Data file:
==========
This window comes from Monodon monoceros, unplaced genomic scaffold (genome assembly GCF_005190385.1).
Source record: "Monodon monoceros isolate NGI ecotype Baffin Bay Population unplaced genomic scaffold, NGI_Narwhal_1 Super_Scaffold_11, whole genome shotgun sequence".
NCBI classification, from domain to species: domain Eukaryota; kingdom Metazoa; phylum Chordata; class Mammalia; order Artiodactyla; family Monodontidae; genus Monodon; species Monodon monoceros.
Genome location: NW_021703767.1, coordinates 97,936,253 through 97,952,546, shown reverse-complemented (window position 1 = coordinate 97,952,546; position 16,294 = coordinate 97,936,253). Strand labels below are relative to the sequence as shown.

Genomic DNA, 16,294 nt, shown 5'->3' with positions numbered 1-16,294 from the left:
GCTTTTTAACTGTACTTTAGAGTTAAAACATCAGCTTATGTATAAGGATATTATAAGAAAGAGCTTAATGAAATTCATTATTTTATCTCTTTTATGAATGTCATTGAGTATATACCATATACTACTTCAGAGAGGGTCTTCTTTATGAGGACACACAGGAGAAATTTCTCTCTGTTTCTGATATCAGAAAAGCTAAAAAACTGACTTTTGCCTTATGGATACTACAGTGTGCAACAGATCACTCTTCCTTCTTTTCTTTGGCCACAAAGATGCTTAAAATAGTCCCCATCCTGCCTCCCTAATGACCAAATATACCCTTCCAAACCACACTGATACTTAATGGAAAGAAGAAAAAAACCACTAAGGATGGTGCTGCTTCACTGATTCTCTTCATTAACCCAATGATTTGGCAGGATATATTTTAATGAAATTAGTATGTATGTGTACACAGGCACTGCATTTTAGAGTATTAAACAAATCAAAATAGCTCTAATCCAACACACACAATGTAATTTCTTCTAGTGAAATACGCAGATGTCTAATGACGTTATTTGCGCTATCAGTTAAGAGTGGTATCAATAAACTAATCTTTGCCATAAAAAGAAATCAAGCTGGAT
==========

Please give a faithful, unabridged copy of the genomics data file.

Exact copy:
This window comes from Monodon monoceros, unplaced genomic scaffold (genome assembly GCF_005190385.1).
Source record: "Monodon monoceros isolate NGI ecotype Baffin Bay Population unplaced genomic scaffold, NGI_Narwhal_1 Super_Scaffold_11, whole genome shotgun sequence".
NCBI classification, from domain to species: domain Eukaryota; kingdom Metazoa; phylum Chordata; class Mammalia; order Artiodactyla; family Monodontidae; genus Monodon; species Monodon monoceros.
Genome location: NW_021703767.1, coordinates 97,936,253 through 97,952,546, shown reverse-complemented (window position 1 = coordinate 97,952,546; position 16,294 = coordinate 97,936,253). Strand labels below are relative to the sequence as shown.

Genomic DNA, 16,294 nt, shown 5'->3' with positions numbered 1-16,294 from the left:
GCTTTTTAACTGTACTTTAGAGTTAAAACATCAGCTTATGTATAAGGATATTATAAGAAAGAGCTTAATGAAATTCATTATTTTATCTCTTTTATGAATGTCATTGAGTATATACCATATACTACTTCAGAGAGGGTCTTCTTTATGAGGACACACAGGAGAAATTTCTCTCTGTTTCTGATATCAGAAAAGCTAAAAAACTGACTTTTGCCTTATGGATACTACAGTGTGCAACAGATCACTCTTCCTTCTTTTCTTTGGCCACAAAGATGCTTAAAATAGTCCCCATCCTGCCTCCCTAATGACCAAATATACCCTTCCAAACCACACTGATACTTAATGGAAAGAAGAAAAAAACCACTAAGGATGGTGCTGCTTCACTGATTCTCTTCATTAACCCAATGATTTGGCAGGATATATTTTAATGAAATTAGTATGTATGTGTACACAGGCACTGCATTTTAGAGTATTAAACAAATCAAAATAGCTCTAATCCAACACACACAATGTAATTTCTTCTAGTGAAATACGCAGATGTCTAATGACGTTATTTGCGCTATCAGTTAAGAGTGGTATCAATAAACTAATCTTTGCCATAAAAAGAAATCAAGCTGGAT